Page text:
Chapter One: The Woman
Michael Devont was loitering. There was a certain bakery on 5th street that he was always drawn to. Maybe it was the smell of fresh bread and coffee that enticed his usually empty stomach. He was as poor as one could get without being homeless. As it was, he lived in the garage of an elderly woman who “wouldn’t have no homeless people on her block, no sir,” and while he could occasionally skimp a meal from her, she told him he was mostly on his own as far as living necessities. Her meals were also usually mashed and full of pill powder, as she wore dentures and hated swallowing pills.
So the smells coming from that bakery were like a taunt to him. It smelled like heaven, but he usually didn’t have enough cash to buy anything. He wanted it but couldn’t have it… almost like a certain other thing about the bakery that was a powerful draw on him.
That thing was a woman. The owner.
Peerlessly beautiful. Rich. But with a personality like an untouchable princess high up in a tower. Remote, cold, elegant…
But Michael knew she was warm inside.
He knew because she had done him a kindness that he wasn’t sure he could ever repay.
Because Michael had the habit of loitering around the bakery, of course the woman noticed. She could probably also tell from his ratty clothes, unshaved stubble, and generally dirty appearance that he wasn’t well-off. One night, as she was about to close up, she stopped before closing the blinds on the large windows facing the street. Michael had gotten a little dizzy a few minutes before and sat with his back against the wall, trying to make the world stop spinning. Then he heard the sound of the bell on the door, registered what time it was, and cursed silently as he tried to run away before the woman could see him.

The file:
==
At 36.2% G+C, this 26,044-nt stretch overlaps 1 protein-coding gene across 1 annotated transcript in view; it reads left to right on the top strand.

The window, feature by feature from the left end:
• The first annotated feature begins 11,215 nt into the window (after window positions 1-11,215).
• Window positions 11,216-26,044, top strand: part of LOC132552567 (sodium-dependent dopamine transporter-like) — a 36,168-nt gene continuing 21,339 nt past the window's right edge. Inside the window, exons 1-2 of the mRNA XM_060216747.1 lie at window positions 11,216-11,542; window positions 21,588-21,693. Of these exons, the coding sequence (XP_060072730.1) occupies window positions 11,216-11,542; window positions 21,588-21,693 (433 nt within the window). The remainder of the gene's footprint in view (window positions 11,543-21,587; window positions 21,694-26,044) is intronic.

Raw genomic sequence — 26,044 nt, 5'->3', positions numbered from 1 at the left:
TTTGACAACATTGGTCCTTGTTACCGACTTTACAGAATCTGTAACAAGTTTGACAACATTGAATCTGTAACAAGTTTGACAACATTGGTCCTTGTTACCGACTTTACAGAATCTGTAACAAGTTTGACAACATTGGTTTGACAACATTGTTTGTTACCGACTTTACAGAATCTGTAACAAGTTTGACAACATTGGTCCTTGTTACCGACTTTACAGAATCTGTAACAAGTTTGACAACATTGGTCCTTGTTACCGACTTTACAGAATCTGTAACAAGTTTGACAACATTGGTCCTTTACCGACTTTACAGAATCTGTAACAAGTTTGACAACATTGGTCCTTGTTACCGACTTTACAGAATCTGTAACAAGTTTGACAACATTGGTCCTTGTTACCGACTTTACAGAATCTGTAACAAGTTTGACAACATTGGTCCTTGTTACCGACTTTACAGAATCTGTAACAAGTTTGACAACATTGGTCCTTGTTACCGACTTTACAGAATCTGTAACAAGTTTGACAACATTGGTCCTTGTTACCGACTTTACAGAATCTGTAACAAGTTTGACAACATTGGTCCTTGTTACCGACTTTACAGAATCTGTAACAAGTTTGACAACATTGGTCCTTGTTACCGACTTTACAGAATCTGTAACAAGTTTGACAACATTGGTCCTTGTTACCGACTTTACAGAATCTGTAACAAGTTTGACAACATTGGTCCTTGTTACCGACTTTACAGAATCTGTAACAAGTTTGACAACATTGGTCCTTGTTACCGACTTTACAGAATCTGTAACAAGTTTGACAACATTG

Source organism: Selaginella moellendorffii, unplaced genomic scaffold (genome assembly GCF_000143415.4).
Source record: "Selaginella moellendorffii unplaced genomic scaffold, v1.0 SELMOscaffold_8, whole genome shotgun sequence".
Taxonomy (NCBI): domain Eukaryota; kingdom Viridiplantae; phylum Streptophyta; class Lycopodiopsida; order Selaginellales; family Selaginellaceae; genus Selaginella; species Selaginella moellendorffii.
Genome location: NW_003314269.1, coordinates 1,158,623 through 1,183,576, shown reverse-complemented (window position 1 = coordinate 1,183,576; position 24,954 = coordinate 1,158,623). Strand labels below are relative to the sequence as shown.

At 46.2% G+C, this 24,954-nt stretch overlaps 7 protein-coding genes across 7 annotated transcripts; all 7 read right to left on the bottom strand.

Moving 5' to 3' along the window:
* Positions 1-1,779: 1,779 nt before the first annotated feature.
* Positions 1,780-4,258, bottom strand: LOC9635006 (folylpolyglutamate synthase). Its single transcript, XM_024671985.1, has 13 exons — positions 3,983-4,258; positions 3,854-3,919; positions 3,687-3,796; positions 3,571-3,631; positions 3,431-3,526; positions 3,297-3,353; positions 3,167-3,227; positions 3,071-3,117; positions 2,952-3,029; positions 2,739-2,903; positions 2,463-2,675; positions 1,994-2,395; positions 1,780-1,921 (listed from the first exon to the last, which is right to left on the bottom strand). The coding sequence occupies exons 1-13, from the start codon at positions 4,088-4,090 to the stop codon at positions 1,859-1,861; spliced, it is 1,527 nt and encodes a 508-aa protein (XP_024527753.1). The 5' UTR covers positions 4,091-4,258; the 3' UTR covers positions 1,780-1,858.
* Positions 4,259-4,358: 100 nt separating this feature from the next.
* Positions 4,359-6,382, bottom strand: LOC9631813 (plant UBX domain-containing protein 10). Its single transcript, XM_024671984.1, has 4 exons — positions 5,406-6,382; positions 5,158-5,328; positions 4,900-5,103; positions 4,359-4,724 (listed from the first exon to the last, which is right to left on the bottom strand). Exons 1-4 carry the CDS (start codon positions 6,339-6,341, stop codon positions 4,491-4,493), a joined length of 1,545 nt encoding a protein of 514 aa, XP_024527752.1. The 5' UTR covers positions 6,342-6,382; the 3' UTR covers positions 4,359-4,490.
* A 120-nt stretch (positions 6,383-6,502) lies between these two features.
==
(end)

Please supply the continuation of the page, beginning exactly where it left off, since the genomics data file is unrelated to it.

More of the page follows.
“Wait,” she had said quietly. There was no urgency, no fluctuations in pitch, but Michael still felt rooted in place immediately, as if taking another step would get him beheaded. Such was her charisma that it felt like she could even order a king around and not be questioned.
Michael waited. He turned around slowly, too afraid to look her in the eye. “Y-yes?”
The woman held out a brown paper bag. “Leftovers. You want them?”
Michael wanted them. He took the bag with shaking fingers, feeling the weight of her gaze on him like a tiger with its mouth around his head. He still wasn’t sure what her eyes were like. He was too scared to look closely, but he knew that looking into them must be like looking out at space, or viewing a battlefield from above. Immense. Endless. Full of an energy that made you acutely aware of how small you were. How insignificant.
“Thank you,” he said, voice so small he was surprised he had even opened his mouth. The woman might have nodded, but he didn’t dare to look. He made to leave once again.
The woman stopped him again. “Wait.”
“You’re here a lot.” There was nothing accusatory in her voice, but Michael still cringed.
“Yeah… about that…”
The woman didn’t register his embarrassment, putting her hands in her pockets. Michael just then noticed how cold it was. How could he have the balls to make her stand out in the cold this long? He would have preferred that she just called the police on him.
“From now on, come inside. It’s getting colder,” she said tonelessly.
“Okay – huh? Wait, I…what?” Michael was flabbergasted, so much so that he finally looked up and met her eyes.
He was killed in action.